WASHINGTON—Shareholders won greater clout to place directors on corporate boards Wednesday, marking the latest victory for the “shareholder rights” movement that has gradually chipped away power from top executives running U.S. corporations.
But a party-line split vote at the Securities and Exchange Commission, and a denunciation of the new rule by a Republican commissioner who suggested it is illegal, points to new skirmishes ahead. Public companies, including some of the country’s largest, also hope to strike down the rule, which they say will be used to distract management and advance special-interest agendas.
For now, shareholders will have greater sway over who is eligible for election to a corporate board. Those powers mean that investors, including hedge funds, pension funds and unions, could eventually have greater influence over the strategic and financial choices of U.S. companies.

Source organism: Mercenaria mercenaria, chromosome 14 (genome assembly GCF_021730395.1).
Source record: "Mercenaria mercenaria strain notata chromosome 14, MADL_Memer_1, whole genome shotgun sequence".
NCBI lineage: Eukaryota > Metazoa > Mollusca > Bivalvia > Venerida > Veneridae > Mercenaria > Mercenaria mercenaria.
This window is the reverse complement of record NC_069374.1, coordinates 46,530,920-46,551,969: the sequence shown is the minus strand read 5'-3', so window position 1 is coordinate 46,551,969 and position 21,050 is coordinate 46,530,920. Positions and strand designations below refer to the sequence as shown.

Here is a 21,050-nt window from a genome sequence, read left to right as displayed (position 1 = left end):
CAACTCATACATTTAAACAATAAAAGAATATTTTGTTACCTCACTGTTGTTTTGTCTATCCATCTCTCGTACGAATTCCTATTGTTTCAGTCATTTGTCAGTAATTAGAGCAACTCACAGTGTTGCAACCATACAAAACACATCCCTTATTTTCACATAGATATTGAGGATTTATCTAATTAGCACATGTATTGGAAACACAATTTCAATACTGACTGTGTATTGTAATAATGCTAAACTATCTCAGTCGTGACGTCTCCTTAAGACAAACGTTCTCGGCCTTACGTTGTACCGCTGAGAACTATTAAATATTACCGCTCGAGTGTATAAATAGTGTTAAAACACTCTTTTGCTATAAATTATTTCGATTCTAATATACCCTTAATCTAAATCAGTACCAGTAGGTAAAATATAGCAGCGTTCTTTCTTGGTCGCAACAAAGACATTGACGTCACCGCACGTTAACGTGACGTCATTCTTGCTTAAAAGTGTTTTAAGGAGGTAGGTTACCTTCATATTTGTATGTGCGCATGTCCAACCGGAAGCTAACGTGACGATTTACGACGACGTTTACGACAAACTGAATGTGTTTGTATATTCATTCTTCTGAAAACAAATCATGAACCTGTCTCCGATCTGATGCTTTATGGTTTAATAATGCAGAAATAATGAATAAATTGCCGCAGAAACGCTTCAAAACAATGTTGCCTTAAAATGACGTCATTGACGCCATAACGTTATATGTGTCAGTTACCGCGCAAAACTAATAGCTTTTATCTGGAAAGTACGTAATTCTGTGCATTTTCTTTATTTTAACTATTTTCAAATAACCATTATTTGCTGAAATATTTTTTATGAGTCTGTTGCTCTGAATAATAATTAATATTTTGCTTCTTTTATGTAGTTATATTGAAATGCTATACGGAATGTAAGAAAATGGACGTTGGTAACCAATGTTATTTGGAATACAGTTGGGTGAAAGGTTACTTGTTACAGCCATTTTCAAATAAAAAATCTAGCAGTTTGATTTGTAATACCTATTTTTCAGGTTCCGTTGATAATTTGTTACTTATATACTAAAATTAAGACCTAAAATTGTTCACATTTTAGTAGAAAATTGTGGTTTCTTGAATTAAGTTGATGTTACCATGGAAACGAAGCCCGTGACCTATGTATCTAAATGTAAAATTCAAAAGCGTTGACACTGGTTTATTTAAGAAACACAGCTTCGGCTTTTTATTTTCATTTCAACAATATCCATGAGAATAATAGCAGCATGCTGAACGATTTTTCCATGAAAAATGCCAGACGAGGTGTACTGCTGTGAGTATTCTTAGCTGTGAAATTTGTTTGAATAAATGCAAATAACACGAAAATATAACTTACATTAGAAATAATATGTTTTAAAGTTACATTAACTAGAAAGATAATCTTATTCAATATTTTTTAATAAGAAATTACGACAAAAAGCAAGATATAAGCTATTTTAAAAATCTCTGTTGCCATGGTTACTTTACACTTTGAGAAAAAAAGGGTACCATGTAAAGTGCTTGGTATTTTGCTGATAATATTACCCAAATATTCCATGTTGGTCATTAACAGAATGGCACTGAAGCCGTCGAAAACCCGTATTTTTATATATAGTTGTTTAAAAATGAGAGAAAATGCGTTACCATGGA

In a decision years in the making, the SEC voted 3-2 in favor of the “proxy access” rule, which requires companies to include the names of all board nominees, even those not backed by the company, directly on the standard corporate ballots distributed before shareholder annual meetings. To win the right to nominate, an investor or group of investors must own at least 3% of a company’s stock and have held the shares for a minimum of three years.
Full Story: SEC Makes Ousting Directors Easier – WSJ.com
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